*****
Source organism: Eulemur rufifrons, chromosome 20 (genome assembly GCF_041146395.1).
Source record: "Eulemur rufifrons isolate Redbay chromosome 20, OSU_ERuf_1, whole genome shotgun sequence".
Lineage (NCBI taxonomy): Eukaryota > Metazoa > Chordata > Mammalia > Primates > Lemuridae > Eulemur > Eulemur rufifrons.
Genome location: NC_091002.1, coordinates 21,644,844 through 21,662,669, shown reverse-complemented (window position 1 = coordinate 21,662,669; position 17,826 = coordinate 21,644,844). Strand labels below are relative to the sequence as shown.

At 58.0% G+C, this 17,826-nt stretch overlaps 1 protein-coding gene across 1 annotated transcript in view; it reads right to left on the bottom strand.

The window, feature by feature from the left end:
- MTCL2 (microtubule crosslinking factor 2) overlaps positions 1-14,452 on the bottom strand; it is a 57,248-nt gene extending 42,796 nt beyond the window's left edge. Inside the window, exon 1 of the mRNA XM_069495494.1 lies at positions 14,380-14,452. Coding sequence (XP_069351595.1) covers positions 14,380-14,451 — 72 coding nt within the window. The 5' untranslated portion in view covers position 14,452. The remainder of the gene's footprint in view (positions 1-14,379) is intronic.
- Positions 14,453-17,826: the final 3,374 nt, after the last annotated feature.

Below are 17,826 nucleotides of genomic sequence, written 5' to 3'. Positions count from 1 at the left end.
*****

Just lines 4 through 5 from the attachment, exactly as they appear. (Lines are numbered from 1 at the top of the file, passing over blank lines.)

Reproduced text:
Genome location: NC_091002.1, coordinates 21,644,844 through 21,662,669, shown reverse-complemented (window position 1 = coordinate 21,662,669; position 17,826 = coordinate 21,644,844). Strand labels below are relative to the sequence as shown.

At 58.0% G+C, this 17,826-nt stretch overlaps 1 protein-coding gene across 1 annotated transcript in view; it reads right to left on the bottom strand.